Gold Star Families: Fort Rucker hosts survivors for tour
February 13, 2014
FORT RUCKER, Ala. (February 13, 2014) -- Most of the time, flight students are the ones receiving simulator briefs, but on Feb. 8, 19 Families were honored when they received private Warrior Hall tours as part of a celebration to recognize Gold Star Families from the region -- a designation given to spouses, parents and other relatives of fallen service members.
All types of Families participated in the day, and many did not have any connection with Army Aviation or even the Army -- some Air Force and Marine Gold Star Families participated, but all of them jumped at the idea of finding a way to get closer to their fallen heroes, said Beth Gunter, survivor outreach services financial counselor.
"They (had) the opportunity to learn about simulator flight training, what our Soldiers have to go through to fly, and were able to go into the simulators and experience flight situations with pilot volunteers. We also (had) a luncheon for them at The Commons where they (received) Aviation lapel wings so they have a memento for the day," she said.
SOS, Flight School 21 and several other organizations on Fort Rucker helped to make the day possible -- an opportunity that many Family members were emotionally thankful for.
"I love that they have events like this for Families. I really feel like we are welcome and connected to the base," said Ann Yoakum, Gold Star Family member. "We have been really excited for this day to see what kind of training (my son) had to go through to be able to fly."
"To enjoy taking steps that he once took during a major transition in his life, to remember him is going to be amazing -- we can connect with him more now," said Jim Butler, Gold Star Family member. "We really appreciate everything Fort Rucker does to reach out to us, and make us and the other Families feel like we are still important."
Gunter said that through the simulators the survivors learned more about the love that some Soldiers have for Aviation and why, along with it being a fun activity they will probably never experience again.
"All of them have seen the helicopters flying overhead, even the ones who live in Florida and central Alabama. And even though many of their Soldiers were not Aviators, they can connect with the community a little better, and have a more in depth understanding of something that is very essential to our community," she said.
Participants will also have a different appreciation for the helicopters they see flying overhead and the pilots who have to keep them in the air, she added.
"I'm hoping they will leave here with the reassurance that they have not been forgotten -- that the Army Family cares and wants them to be a part of this Family," said the SOS counselor.
Top Fort Rucker leaders and their spouses spent the day expressing condolences and gratitude to those in attendance, and to thank them for their sacrifices.
"At any time any of us could be a Gold Star Family member and it comes down to treating others the way we would want to be treated," said Col. Stuart J. McRae, Fort Rucker garrison commander. "They are a part of our Family, and just because tragedy occurs to someone in your Family you don't suddenly stop associating with them."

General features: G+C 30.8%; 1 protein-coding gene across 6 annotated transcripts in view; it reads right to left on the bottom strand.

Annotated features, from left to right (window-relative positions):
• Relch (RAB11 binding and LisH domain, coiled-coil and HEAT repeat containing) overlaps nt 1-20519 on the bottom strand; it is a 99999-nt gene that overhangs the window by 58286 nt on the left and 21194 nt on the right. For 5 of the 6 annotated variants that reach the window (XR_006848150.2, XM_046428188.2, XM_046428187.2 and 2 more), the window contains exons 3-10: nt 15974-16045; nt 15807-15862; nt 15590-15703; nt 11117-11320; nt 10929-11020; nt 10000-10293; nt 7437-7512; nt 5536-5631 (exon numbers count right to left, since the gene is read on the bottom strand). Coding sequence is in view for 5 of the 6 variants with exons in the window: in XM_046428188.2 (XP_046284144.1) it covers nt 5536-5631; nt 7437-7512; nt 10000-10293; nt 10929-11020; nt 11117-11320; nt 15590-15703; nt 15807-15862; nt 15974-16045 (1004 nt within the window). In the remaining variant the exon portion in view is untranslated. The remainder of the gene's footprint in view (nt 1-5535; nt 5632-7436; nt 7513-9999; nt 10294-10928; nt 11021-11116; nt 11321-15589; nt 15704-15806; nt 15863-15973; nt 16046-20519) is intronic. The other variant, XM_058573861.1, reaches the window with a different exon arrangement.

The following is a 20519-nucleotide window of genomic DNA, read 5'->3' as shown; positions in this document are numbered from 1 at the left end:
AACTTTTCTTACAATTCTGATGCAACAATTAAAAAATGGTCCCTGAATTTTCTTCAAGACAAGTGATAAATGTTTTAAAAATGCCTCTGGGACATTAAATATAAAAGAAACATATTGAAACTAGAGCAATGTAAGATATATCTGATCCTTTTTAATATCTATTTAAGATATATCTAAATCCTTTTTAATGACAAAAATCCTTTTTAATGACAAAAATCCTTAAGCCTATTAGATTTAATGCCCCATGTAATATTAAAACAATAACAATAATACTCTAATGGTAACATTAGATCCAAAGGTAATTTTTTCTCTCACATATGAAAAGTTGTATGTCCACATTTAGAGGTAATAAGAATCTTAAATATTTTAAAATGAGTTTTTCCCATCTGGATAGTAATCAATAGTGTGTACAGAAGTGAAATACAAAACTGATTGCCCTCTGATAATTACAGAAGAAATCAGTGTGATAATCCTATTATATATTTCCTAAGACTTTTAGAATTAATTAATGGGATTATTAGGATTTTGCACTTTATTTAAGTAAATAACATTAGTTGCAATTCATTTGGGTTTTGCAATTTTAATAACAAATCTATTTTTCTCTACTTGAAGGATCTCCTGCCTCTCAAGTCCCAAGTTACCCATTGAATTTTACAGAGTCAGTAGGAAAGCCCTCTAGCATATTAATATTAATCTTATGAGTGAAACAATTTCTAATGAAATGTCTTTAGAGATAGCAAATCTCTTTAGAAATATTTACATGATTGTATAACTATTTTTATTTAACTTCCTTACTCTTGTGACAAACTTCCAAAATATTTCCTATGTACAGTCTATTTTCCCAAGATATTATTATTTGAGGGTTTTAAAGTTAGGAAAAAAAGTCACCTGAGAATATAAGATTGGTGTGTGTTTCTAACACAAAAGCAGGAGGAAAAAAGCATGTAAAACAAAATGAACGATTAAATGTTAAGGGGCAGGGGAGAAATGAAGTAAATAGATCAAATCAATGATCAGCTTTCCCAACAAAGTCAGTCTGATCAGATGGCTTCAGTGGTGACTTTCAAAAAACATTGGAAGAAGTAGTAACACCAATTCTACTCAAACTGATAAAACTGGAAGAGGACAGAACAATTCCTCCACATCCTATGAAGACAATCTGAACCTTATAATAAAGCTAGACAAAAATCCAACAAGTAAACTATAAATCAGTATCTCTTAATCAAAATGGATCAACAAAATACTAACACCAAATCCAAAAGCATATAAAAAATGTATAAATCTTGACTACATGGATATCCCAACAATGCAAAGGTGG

Butler drove down from his home near Birmingham to attend.
"(My son) was living his dream. He loved to fly and he loved what he did. When they told us we could sit in the simulators, I said it would be great to see and sit where he had trained," said Butler, whose son, CW3 James Butler, was killed on his fourth deployment in 2007.
"He was flying C-12s during the deployment and I remember he was so excited because after the deployment he was going to be flying jets," he continued.
Jennifer Butler, James' mother, said that every time James would deploy Jim would grow out a rattail in his hair, and when James would come home he would cut it off for his father.
"When we had his final service, I cut it off for Jim and we put it in James' casket. In honor of him now, Jim wears it all year long, but much shorter," she said.
Other Family members remembered how "spunky" their Soldier was and recalled their go-get-`em attitudes.
"He was a do-everything-right-now kind of man. He always had to be busy doing something," said Yoakum, whose son, Keith, was killed while flying AH-64 Apaches. "I sat in an Apache once and all I kept thinking was, 'My kid flies this thing?' It was just hard to believe that he could fly something like that. It was really impressive."
Keith was 41 when he was killed, but his mother and sister know he died doing what he loved and what he believed in.
"When he called me and told me he was going back to the Apache and was turning down the opportunity to fly with the Golden Knights, I was so against it. I knew that I would probably never see him again," said his mother.
And although Yoakum did see her son one more time before he took up the Apache and deployed, he did pass away halfway through his tour.
"My little brother was an amazing pilot -- I would rather fly with him than let him drive any day," said his sister, Mary Brown. "When he was 7 or 8, there was an event where children could fly in an airplane for a penny a pound, and he saved his pennies for weeks to get his weight in them so he could fly. I believe it was the first time he flew, and he was hooked."
As the crowd emptied after their luncheon, several members patiently spoke with one another about their personal journeys of grief and exchanged numbers to help each other no matter how long it had been since their Soldier had passed, because, they said, that's the way Families support each other.